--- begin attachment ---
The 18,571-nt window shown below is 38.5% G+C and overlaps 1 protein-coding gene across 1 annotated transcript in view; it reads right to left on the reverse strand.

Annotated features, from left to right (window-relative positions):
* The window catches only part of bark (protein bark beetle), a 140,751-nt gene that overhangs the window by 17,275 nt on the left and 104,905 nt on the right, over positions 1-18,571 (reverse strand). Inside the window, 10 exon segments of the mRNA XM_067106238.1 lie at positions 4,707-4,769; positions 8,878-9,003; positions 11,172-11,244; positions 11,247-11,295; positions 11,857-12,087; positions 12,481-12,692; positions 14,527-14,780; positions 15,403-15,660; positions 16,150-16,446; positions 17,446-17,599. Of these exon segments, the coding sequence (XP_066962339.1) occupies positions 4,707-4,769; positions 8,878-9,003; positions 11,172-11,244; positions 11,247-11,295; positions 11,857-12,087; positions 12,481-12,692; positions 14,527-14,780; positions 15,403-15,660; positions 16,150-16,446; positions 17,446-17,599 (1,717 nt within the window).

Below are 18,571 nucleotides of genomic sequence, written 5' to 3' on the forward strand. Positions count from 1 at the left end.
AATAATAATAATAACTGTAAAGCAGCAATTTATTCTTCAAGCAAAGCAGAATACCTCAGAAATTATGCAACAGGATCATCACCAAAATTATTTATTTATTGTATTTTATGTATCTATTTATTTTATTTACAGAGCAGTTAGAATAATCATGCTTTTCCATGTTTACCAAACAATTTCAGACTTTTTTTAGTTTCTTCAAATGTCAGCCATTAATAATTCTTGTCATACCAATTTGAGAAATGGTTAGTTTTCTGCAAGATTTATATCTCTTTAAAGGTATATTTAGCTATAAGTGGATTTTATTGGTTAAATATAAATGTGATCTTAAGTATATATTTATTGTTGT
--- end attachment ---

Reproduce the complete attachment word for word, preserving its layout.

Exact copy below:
The 18,571-nt window shown below is 38.5% G+C and overlaps 1 protein-coding gene across 1 annotated transcript in view; it reads right to left on the reverse strand.

Annotated features, from left to right (window-relative positions):
* The window catches only part of bark (protein bark beetle), a 140,751-nt gene that overhangs the window by 17,275 nt on the left and 104,905 nt on the right, over positions 1-18,571 (reverse strand). Inside the window, 10 exon segments of the mRNA XM_067106238.1 lie at positions 4,707-4,769; positions 8,878-9,003; positions 11,172-11,244; positions 11,247-11,295; positions 11,857-12,087; positions 12,481-12,692; positions 14,527-14,780; positions 15,403-15,660; positions 16,150-16,446; positions 17,446-17,599. Of these exon segments, the coding sequence (XP_066962339.1) occupies positions 4,707-4,769; positions 8,878-9,003; positions 11,172-11,244; positions 11,247-11,295; positions 11,857-12,087; positions 12,481-12,692; positions 14,527-14,780; positions 15,403-15,660; positions 16,150-16,446; positions 17,446-17,599 (1,717 nt within the window).

Below are 18,571 nucleotides of genomic sequence, written 5' to 3' on the forward strand. Positions count from 1 at the left end.
AATAATAATAATAACTGTAAAGCAGCAATTTATTCTTCAAGCAAAGCAGAATACCTCAGAAATTATGCAACAGGATCATCACCAAAATTATTTATTTATTGTATTTTATGTATCTATTTATTTTATTTACAGAGCAGTTAGAATAATCATGCTTTTCCATGTTTACCAAACAATTTCAGACTTTTTTTAGTTTCTTCAAATGTCAGCCATTAATAATTCTTGTCATACCAATTTGAGAAATGGTTAGTTTTCTGCAAGATTTATATCTCTTTAAAGGTATATTTAGCTATAAGTGGATTTTATTGGTTAAATATAAATGTGATCTTAAGTATATATTTATTGTTGT